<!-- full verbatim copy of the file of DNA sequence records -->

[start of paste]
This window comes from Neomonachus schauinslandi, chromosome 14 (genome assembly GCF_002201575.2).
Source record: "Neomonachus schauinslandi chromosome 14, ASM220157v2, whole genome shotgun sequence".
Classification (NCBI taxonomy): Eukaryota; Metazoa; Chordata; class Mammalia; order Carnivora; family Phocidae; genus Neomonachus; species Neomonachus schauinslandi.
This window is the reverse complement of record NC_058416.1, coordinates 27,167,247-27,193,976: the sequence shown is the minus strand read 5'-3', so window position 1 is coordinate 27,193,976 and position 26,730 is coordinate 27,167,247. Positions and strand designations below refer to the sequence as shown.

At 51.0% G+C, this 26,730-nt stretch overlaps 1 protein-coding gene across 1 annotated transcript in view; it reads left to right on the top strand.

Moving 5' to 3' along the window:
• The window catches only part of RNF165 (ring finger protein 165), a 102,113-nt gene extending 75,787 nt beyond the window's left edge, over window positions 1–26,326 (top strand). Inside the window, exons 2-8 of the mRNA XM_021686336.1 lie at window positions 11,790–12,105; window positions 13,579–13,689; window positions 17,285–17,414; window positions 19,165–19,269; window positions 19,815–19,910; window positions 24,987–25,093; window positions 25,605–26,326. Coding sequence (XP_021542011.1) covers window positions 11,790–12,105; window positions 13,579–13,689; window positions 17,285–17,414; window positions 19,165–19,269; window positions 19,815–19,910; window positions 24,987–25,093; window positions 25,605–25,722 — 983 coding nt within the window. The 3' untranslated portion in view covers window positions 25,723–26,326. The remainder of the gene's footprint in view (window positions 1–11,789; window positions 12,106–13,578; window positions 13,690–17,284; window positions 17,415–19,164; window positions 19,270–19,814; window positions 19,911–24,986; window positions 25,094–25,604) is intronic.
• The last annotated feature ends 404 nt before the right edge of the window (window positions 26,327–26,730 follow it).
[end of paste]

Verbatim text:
This window comes from Neomonachus schauinslandi, chromosome 14 (genome assembly GCF_002201575.2).
Source record: "Neomonachus schauinslandi chromosome 14, ASM220157v2, whole genome shotgun sequence".
Classification (NCBI taxonomy): Eukaryota; Metazoa; Chordata; class Mammalia; order Carnivora; family Phocidae; genus Neomonachus; species Neomonachus schauinslandi.
This window is the reverse complement of record NC_058416.1, coordinates 27,167,247-27,193,976: the sequence shown is the minus strand read 5'-3', so window position 1 is coordinate 27,193,976 and position 26,730 is coordinate 27,167,247. Positions and strand designations below refer to the sequence as shown.

At 51.0% G+C, this 26,730-nt stretch overlaps 1 protein-coding gene across 1 annotated transcript in view; it reads left to right on the top strand.

Moving 5' to 3' along the window:
• The window catches only part of RNF165 (ring finger protein 165), a 102,113-nt gene extending 75,787 nt beyond the window's left edge, over window positions 1–26,326 (top strand). Inside the window, exons 2-8 of the mRNA XM_021686336.1 lie at window positions 11,790–12,105; window positions 13,579–13,689; window positions 17,285–17,414; window positions 19,165–19,269; window positions 19,815–19,910; window positions 24,987–25,093; window positions 25,605–26,326. Coding sequence (XP_021542011.1) covers window positions 11,790–12,105; window positions 13,579–13,689; window positions 17,285–17,414; window positions 19,165–19,269; window positions 19,815–19,910; window positions 24,987–25,093; window positions 25,605–25,722 — 983 coding nt within the window. The 3' untranslated portion in view covers window positions 25,723–26,326. The remainder of the gene's footprint in view (window positions 1–11,789; window positions 12,106–13,578; window positions 13,690–17,284; window positions 17,415–19,164; window positions 19,270–19,814; window positions 19,911–24,986; window positions 25,094–25,604) is intronic.
• The last annotated feature ends 404 nt before the right edge of the window (window positions 26,327–26,730 follow it).